(NOTE: I tried to be general about names and specifics, but this post contains minor spoilers for How I Met Your Mother, Friday Night Lights, and The Mary Tyler Moore Show, if you can call it that for a show that has been off the air for over 30 years).
Tonight I sat down on the couch with my freshly-prepared bowl of shrimp and zucchini barley risotto to watch my nightly episode (or two or three or four) of How I Met Your Mother, which I have been blazing through on Netflix, when something strange happened. At the end of what is usually a light and fun and relatively mindless 22 minutes, a major character found out his father has died, of a massive heart attack.
Since Netflix is basically the best thing ever, I immediately continued on into the next episode, which was the funeral. Now obviously I haven’t watched five and a half seasons of HIMYM in the last two months because it’s a crappy show, but I was so impressed by how sensitively and accurately they handled the sudden loss of a parent, from the perspectives of the child, the spouse, and the friends who feel helpless to offer anything but their physical presence.
Deaths happen all the time on TV–usually around February or May, when networks need to pull out the big guns to prove to advertisers people are actually watching their commercials–but more often than not it’s a ploy to shock (RIP Tyler), or to conveniently dispose of an unpopular or troublesome character or actor (RIP Marissa).
But sometimes, when a show really wants to dig into the stuff of real life, or, as I presume was the case with HIMYM, it wants to give an actor some real meat to work with to keep him from abandoning ship for his burgeoning movie career, they can really get it right.
When TV characters die, I don’t think many people grieve the loss of the character. They’re fictional, after all, and have absolutely zero impact on our actual lives. A TV death becomes meaningful to us (or maybe just to me?) when it is able to tap into some emotion we have felt, or that we anticipate feeling, when it helps us understand better the ways death of people we have known and loved have shaped us, and the ways death has made us and can make us think about life.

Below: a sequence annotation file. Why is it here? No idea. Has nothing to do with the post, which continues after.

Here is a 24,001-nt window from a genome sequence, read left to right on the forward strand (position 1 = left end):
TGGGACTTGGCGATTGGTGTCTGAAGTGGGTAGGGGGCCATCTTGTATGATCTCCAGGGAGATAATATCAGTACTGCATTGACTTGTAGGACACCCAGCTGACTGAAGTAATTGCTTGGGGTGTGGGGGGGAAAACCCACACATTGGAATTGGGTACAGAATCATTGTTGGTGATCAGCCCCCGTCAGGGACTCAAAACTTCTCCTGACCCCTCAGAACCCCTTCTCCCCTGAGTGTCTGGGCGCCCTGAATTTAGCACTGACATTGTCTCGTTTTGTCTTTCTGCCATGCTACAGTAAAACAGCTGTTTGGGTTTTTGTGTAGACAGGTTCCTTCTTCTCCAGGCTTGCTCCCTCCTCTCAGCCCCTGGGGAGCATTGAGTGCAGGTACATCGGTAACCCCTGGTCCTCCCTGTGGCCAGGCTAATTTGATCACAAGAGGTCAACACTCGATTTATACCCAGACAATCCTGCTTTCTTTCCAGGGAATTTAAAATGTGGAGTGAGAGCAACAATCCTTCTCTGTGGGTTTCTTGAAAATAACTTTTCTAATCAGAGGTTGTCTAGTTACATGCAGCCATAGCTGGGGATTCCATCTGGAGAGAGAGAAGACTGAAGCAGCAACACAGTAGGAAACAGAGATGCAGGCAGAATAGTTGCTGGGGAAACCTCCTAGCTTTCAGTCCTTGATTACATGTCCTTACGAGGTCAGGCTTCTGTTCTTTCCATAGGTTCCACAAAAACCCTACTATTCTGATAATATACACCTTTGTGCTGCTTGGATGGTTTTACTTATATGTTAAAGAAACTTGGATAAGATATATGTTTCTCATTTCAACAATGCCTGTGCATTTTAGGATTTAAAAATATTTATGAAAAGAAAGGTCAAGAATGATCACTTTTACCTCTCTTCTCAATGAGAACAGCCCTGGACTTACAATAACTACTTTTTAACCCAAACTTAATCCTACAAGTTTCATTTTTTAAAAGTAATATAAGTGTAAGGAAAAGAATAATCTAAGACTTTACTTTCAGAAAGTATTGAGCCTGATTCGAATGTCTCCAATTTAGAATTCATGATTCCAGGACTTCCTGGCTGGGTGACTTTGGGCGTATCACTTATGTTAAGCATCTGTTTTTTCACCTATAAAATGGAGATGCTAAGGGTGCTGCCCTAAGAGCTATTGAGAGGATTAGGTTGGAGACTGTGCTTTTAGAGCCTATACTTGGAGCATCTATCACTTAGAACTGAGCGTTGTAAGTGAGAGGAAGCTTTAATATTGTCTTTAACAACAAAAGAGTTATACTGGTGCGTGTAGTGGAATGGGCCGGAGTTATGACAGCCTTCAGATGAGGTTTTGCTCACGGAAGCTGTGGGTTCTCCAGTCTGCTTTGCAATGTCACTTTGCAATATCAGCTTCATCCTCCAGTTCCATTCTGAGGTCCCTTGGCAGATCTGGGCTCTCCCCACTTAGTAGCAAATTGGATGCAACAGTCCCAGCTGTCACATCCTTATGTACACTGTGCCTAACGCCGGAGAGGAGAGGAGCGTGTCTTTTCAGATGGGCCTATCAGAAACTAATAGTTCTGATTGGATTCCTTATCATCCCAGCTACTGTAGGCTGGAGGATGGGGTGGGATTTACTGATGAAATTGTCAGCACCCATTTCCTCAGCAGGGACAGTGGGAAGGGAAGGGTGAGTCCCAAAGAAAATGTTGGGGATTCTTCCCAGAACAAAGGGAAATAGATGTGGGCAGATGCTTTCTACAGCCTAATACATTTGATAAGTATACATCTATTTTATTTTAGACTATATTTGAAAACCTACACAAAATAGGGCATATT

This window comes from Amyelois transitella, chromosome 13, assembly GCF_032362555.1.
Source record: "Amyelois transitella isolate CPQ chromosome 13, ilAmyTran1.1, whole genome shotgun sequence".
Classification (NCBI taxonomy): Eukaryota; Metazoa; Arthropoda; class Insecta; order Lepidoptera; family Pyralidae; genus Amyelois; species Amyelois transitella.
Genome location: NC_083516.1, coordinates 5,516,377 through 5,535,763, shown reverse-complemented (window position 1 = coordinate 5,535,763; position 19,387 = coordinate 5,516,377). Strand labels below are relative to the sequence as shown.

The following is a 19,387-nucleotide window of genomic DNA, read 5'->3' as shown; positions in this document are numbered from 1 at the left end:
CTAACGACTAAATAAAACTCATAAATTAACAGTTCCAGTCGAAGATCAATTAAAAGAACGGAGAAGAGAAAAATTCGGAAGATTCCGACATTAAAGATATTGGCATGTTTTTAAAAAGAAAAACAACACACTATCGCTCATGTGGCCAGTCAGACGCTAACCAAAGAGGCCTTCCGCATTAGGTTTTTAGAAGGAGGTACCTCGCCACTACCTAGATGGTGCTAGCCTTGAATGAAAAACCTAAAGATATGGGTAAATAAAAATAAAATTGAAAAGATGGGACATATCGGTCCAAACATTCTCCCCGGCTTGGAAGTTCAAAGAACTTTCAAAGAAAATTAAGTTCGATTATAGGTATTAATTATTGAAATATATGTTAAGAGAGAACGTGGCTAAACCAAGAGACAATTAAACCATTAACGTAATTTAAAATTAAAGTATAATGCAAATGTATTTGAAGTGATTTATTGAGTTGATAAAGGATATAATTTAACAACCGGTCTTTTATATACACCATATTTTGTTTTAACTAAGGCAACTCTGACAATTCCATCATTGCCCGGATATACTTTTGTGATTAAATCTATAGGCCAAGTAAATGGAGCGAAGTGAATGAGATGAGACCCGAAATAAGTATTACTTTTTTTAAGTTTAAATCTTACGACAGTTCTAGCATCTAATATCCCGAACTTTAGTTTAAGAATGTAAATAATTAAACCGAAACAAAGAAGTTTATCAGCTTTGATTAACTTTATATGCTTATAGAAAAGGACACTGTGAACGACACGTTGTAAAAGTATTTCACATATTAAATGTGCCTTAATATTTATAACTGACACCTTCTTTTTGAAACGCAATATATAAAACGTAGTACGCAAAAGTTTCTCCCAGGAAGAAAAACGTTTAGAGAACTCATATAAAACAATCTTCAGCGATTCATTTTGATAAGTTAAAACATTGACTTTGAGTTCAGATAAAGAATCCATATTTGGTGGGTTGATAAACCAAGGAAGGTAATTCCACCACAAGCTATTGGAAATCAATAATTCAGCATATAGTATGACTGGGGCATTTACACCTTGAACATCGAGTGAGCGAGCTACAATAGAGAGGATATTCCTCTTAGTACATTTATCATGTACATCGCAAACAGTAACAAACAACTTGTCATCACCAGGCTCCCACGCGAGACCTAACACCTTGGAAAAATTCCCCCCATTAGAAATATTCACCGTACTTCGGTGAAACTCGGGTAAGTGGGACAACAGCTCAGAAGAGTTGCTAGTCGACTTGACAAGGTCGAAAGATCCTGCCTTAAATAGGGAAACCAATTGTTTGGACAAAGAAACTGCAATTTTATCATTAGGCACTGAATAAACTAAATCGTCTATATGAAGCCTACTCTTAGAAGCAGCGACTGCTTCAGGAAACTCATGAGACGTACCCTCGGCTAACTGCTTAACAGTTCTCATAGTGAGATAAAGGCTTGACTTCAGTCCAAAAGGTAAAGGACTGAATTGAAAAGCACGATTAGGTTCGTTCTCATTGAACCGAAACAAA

It is in this spirit I offer you my list of my “favorite” TV death-isodes. I’m not saying these are objectively the “best,” but they are the ones I have found most illuminating for understanding and processing grief in my own life:
How I Met Your Mother, “Bad News” and “Last Words”
See above? I enjoy reading about TV almost as much as I enjoy watching it, so as soon as these episodes were over I wiped the tears from my eyes and opened up my laptop to find recaps and analysis from when they originally aired. I was surprised to see that the first episode, “Bad News,” was not well-received, because the “big reveal” was so unexpected and, in the minds of many, unearned. The whole episode is clearly building up to a reveal of some bad news, which the main plot would have you believe is connected to the fertility status of two main characters. But it didn’t bother me that HIMYM used the fake-out; death often comes when we least expect it, and the juxtaposition of joy with shock and sadness is what made these episodes so great, and so true to life.
Friday Night Lights, “The Son”
You could say I have a problem with Netflix bingeing, but that would suggest that experiencing (not watching, experiencing) amazing shows like Friday Night Lights was a problem. And that is just not right. I could go on and on about how amazing FNL is, and I already have, multiple times, so I’ll save that particular speech for now. But in a series full of standout episodes, this one is maybe the most stand-out-iest for its beautiful depiction of a teenage boy trying to make sense of and deal with an incredibly difficult, complex death. Saracen’s eulogy for his father is one of the gutsiest speeches I’ve ever heard, from a writing perspective, and they pulled it off 1000%.
The Mary Tyler Moore Show, “Chuckles Bites the Dust”
Okay, I threw in one funny take on death. This season six episode was ranked #1 on TV Guide’s “100 Greatest Episodes of All Time” (in 1997) and then #3 on their 2009 list (it got beat out by episodes of Seinfeld and The Sopranos) and if you’ve ever seen it there’s no way you forget it. A TV clown is killed in a parade where, dressed like a peanut, an elephant tried to “shell” him. Mary attempts to give a eulogy but can’t stop laughing–when the minister tells her it’s okay to laugh because Chuckles would have wanted it that way, she breaks down in tears. Yes, it’s very, very funny, but it uses that humor to illuminate the confusing expectations we have surrounding how we “should” think and act when confronted with death.
Am I the only one who feels this way? In what ways has a TV death most touched you?